A fjord cruise has always been the best way to view the tall green mountains and the sparkling blue seas of Norway. The Norwegians have known this for centuries and now it is your turn to learn that the only real way to experience nature is up close.

In the midst of one of the world’s most picturesque surroundings lies 29|2 Aurland. The farm and the land have been there for generations, inhabited ever since Viking times, right by the southernmost arms of the infamous Sognefjord. To say that the views are remarkable would be an understatement. It is four years since Tone and Bjørn Rønning Vike decided to leave the city for what can only be described as a bold adventure.

Bjørn inherited a farm in Aurland and there was no way his wife was going to let him turn it down. “There is nothing like Aurland in the spring,” she says. “When the flowers bloom, little white lambs are everywhere and the water rushes down the hill side, there is no better place to be.” Their little farm has grown large and is now attracting visitors from around the world. In June, they are unveiling their latest refurbishment, bringing the total of rooms to nine, ranging from superior single rooms to luxurious suites. The love is in the little details, the beautifully decorated rooms and the unwavering commitment to look after this world heritage site for future generations.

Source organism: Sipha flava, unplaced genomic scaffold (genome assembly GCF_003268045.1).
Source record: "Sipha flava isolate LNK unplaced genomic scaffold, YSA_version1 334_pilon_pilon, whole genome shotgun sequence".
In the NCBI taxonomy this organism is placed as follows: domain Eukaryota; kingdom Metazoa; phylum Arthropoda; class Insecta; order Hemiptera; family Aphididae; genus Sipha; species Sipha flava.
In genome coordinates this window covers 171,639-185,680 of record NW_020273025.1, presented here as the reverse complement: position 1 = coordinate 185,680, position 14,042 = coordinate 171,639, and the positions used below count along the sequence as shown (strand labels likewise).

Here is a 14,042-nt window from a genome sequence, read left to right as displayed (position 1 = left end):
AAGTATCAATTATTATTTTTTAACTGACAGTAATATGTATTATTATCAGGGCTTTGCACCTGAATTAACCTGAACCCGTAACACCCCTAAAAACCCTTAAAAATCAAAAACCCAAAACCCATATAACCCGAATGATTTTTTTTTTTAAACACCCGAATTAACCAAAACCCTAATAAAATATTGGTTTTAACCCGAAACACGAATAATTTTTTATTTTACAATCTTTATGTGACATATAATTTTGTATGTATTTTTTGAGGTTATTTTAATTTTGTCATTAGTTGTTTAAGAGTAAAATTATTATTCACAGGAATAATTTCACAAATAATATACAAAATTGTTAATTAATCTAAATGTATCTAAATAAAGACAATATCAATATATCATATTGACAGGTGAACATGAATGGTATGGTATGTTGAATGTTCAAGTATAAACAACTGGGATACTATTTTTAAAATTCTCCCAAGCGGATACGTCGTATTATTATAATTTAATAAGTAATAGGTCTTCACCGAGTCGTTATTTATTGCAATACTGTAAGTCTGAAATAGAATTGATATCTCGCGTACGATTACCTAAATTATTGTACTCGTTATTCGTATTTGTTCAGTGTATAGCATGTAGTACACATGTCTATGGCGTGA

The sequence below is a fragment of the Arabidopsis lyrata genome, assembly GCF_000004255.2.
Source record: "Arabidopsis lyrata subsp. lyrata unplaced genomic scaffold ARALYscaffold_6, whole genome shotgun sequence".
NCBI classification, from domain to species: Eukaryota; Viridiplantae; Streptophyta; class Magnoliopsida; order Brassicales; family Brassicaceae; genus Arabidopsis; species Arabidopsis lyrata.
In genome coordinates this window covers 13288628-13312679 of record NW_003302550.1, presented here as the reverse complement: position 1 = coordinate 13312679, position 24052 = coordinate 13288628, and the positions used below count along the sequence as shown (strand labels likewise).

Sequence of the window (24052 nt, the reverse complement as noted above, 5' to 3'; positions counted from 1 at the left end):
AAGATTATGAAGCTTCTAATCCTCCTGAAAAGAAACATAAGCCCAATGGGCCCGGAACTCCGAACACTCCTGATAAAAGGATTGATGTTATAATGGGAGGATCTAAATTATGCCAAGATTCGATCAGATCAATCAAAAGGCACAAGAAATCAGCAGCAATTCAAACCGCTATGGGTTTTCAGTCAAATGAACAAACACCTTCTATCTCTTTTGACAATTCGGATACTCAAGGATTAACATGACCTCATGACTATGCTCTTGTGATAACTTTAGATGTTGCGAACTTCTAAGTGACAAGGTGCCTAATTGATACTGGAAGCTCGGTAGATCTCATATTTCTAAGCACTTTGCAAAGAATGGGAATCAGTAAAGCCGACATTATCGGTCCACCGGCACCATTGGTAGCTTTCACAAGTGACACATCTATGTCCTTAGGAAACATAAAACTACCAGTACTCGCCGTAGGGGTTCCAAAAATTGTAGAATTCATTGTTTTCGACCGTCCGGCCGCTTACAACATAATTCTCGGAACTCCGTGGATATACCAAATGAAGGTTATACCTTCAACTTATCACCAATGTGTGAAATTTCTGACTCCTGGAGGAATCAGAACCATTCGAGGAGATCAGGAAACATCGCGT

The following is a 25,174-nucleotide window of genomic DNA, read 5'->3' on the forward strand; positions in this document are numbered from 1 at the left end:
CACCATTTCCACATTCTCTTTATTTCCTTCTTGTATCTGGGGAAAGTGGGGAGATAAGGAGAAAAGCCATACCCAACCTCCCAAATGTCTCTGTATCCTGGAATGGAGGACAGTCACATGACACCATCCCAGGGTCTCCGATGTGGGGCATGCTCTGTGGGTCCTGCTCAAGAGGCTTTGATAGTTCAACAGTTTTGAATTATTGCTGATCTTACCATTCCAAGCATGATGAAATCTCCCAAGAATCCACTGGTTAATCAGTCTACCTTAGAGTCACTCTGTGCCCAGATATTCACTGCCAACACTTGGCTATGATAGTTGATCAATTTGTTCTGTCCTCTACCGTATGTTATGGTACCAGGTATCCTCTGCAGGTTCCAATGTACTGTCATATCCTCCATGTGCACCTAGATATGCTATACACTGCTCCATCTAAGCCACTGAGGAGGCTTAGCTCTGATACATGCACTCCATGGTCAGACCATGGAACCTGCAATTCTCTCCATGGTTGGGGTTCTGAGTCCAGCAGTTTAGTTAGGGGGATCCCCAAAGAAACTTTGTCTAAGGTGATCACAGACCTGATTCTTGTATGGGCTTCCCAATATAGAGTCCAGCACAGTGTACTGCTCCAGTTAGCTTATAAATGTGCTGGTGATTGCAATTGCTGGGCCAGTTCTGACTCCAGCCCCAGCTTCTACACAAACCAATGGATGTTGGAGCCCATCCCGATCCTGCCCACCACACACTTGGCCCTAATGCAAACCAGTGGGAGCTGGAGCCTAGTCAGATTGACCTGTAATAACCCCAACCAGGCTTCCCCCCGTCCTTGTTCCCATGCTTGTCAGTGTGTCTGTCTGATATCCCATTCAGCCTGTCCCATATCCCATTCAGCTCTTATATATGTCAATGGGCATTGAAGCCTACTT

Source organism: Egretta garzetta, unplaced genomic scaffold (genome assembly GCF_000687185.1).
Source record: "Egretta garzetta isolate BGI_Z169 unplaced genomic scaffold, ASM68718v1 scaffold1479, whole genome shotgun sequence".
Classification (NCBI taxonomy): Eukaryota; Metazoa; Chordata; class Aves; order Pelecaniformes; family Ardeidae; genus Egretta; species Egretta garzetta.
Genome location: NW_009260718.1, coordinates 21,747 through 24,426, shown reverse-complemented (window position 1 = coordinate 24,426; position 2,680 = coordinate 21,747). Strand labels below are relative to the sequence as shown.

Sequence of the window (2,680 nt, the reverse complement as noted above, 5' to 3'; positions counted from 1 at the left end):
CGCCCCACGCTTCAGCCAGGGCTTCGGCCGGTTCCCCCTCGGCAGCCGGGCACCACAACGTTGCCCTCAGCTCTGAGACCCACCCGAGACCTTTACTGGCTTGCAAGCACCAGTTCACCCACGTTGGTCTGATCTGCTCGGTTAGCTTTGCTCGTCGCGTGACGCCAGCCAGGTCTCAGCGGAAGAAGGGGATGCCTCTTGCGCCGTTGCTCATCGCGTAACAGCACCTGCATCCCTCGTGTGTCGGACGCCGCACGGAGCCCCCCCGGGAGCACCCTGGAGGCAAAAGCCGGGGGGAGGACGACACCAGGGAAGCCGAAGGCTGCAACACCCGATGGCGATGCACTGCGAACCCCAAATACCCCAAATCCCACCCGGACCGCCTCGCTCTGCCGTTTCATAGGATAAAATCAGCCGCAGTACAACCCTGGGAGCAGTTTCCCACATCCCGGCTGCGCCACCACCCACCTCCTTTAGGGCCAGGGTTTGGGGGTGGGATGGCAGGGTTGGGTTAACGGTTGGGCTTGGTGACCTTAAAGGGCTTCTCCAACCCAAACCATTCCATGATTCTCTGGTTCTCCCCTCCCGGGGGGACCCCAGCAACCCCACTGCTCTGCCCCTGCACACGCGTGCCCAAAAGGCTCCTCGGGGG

Even in such staggering surroundings, there is little time to waste. Bjørn and a local team of enthusiastic fishermen are working hard to get the century-long tradition of fly fishing back to its former glory. The honourable British Buxton family is returning to the Aurland River this summer, the place where their ancestors came to fish over a hundred years ago. Tone is no less busy, organising Aurland’s first walking festival from 7 to 9 August.

The Aurlandsdalen Valley is known as the Norwegian Grand Canyon and has some of the most spectacular walking tracks in the country. “The idea is for visitors to take time to appreciate the fantastic surroundings while making sure they leave no trace behind,” she explains. Prominent Norwegian musicians, artists and authors are set to attend and Tone can promise that these walks will be nothing like your average stroll. There is no doubt that their Aurland adventure is only just beginning.

By Stine Wannebo, published in Scan Magazine issue 76 | Photo: www.montag.no

Subscribe to Our Newsletter

Receive our monthly newsletter by email

    I accept the Privacy Policy and Cookie Policy